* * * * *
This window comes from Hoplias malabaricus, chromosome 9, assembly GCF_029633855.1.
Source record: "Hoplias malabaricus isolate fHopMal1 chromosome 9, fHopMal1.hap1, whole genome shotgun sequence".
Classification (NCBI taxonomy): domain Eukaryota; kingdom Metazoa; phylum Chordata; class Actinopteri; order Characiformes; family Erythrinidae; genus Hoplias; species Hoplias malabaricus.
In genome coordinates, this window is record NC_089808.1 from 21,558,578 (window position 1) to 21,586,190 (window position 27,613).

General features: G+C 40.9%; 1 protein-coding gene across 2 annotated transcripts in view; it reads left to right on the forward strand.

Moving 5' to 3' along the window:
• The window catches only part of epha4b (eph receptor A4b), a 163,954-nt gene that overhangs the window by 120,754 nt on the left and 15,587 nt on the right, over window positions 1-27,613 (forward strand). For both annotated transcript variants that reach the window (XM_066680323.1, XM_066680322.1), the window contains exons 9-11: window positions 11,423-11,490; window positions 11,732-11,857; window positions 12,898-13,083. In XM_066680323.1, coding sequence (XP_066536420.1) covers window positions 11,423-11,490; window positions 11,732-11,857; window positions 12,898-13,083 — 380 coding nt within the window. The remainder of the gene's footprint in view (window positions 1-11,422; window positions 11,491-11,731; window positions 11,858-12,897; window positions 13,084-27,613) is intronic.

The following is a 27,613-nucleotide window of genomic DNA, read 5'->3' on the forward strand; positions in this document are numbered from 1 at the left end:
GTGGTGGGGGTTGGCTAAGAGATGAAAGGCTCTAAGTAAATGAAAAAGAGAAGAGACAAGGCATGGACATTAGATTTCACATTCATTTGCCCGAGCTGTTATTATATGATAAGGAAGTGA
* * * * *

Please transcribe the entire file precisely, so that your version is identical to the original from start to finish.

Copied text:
This window comes from Hoplias malabaricus, chromosome 9, assembly GCF_029633855.1.
Source record: "Hoplias malabaricus isolate fHopMal1 chromosome 9, fHopMal1.hap1, whole genome shotgun sequence".
Classification (NCBI taxonomy): domain Eukaryota; kingdom Metazoa; phylum Chordata; class Actinopteri; order Characiformes; family Erythrinidae; genus Hoplias; species Hoplias malabaricus.
In genome coordinates, this window is record NC_089808.1 from 21,558,578 (window position 1) to 21,586,190 (window position 27,613).

General features: G+C 40.9%; 1 protein-coding gene across 2 annotated transcripts in view; it reads left to right on the forward strand.

Moving 5' to 3' along the window:
• The window catches only part of epha4b (eph receptor A4b), a 163,954-nt gene that overhangs the window by 120,754 nt on the left and 15,587 nt on the right, over window positions 1-27,613 (forward strand). For both annotated transcript variants that reach the window (XM_066680323.1, XM_066680322.1), the window contains exons 9-11: window positions 11,423-11,490; window positions 11,732-11,857; window positions 12,898-13,083. In XM_066680323.1, coding sequence (XP_066536420.1) covers window positions 11,423-11,490; window positions 11,732-11,857; window positions 12,898-13,083 — 380 coding nt within the window. The remainder of the gene's footprint in view (window positions 1-11,422; window positions 11,491-11,731; window positions 11,858-12,897; window positions 13,084-27,613) is intronic.

The following is a 27,613-nucleotide window of genomic DNA, read 5'->3' on the forward strand; positions in this document are numbered from 1 at the left end:
GTGGTGGGGGTTGGCTAAGAGATGAAAGGCTCTAAGTAAATGAAAAAGAGAAGAGACAAGGCATGGACATTAGATTTCACATTCATTTGCCCGAGCTGTTATTATATGATAAGGAAGTGA